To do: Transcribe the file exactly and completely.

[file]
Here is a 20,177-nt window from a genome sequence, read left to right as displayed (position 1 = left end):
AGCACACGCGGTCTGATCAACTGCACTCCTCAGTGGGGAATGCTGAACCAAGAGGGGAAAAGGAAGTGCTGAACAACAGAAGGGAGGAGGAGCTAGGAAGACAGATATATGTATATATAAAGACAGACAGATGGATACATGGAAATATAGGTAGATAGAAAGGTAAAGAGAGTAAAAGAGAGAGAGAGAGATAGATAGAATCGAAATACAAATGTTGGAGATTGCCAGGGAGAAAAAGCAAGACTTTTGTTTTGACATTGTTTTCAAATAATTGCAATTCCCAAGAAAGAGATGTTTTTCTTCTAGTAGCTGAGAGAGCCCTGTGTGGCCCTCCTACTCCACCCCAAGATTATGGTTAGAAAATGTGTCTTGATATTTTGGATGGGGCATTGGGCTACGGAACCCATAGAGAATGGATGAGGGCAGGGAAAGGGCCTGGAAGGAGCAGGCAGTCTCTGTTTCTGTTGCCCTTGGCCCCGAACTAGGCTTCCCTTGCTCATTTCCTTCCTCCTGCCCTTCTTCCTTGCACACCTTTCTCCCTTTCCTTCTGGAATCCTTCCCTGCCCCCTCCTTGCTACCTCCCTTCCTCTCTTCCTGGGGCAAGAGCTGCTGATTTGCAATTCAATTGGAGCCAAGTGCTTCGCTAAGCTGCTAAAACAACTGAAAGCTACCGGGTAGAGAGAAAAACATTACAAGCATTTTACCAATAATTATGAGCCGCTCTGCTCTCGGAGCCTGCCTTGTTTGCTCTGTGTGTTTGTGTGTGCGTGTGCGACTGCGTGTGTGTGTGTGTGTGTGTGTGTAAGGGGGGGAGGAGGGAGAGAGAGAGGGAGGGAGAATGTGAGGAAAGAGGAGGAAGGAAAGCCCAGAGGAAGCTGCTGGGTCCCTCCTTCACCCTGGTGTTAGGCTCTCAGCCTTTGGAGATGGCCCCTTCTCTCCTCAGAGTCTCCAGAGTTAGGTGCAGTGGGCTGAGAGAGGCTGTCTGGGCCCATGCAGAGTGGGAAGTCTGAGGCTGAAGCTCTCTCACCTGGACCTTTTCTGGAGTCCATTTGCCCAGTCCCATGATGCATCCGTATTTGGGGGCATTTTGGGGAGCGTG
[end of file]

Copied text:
Here is a 20,177-nt window from a genome sequence, read left to right as displayed (position 1 = left end):
AGCACACGCGGTCTGATCAACTGCACTCCTCAGTGGGGAATGCTGAACCAAGAGGGGAAAAGGAAGTGCTGAACAACAGAAGGGAGGAGGAGCTAGGAAGACAGATATATGTATATATAAAGACAGACAGATGGATACATGGAAATATAGGTAGATAGAAAGGTAAAGAGAGTAAAAGAGAGAGAGAGAGATAGATAGAATCGAAATACAAATGTTGGAGATTGCCAGGGAGAAAAAGCAAGACTTTTGTTTTGACATTGTTTTCAAATAATTGCAATTCCCAAGAAAGAGATGTTTTTCTTCTAGTAGCTGAGAGAGCCCTGTGTGGCCCTCCTACTCCACCCCAAGATTATGGTTAGAAAATGTGTCTTGATATTTTGGATGGGGCATTGGGCTACGGAACCCATAGAGAATGGATGAGGGCAGGGAAAGGGCCTGGAAGGAGCAGGCAGTCTCTGTTTCTGTTGCCCTTGGCCCCGAACTAGGCTTCCCTTGCTCATTTCCTTCCTCCTGCCCTTCTTCCTTGCACACCTTTCTCCCTTTCCTTCTGGAATCCTTCCCTGCCCCCTCCTTGCTACCTCCCTTCCTCTCTTCCTGGGGCAAGAGCTGCTGATTTGCAATTCAATTGGAGCCAAGTGCTTCGCTAAGCTGCTAAAACAACTGAAAGCTACCGGGTAGAGAGAAAAACATTACAAGCATTTTACCAATAATTATGAGCCGCTCTGCTCTCGGAGCCTGCCTTGTTTGCTCTGTGTGTTTGTGTGTGCGTGTGCGACTGCGTGTGTGTGTGTGTGTGTGTGTGTAAGGGGGGGAGGAGGGAGAGAGAGAGGGAGGGAGAATGTGAGGAAAGAGGAGGAAGGAAAGCCCAGAGGAAGCTGCTGGGTCCCTCCTTCACCCTGGTGTTAGGCTCTCAGCCTTTGGAGATGGCCCCTTCTCTCCTCAGAGTCTCCAGAGTTAGGTGCAGTGGGCTGAGAGAGGCTGTCTGGGCCCATGCAGAGTGGGAAGTCTGAGGCTGAAGCTCTCTCACCTGGACCTTTTCTGGAGTCCATTTGCCCAGTCCCATGATGCATCCGTATTTGGGGGCATTTTGGGGAGCGTG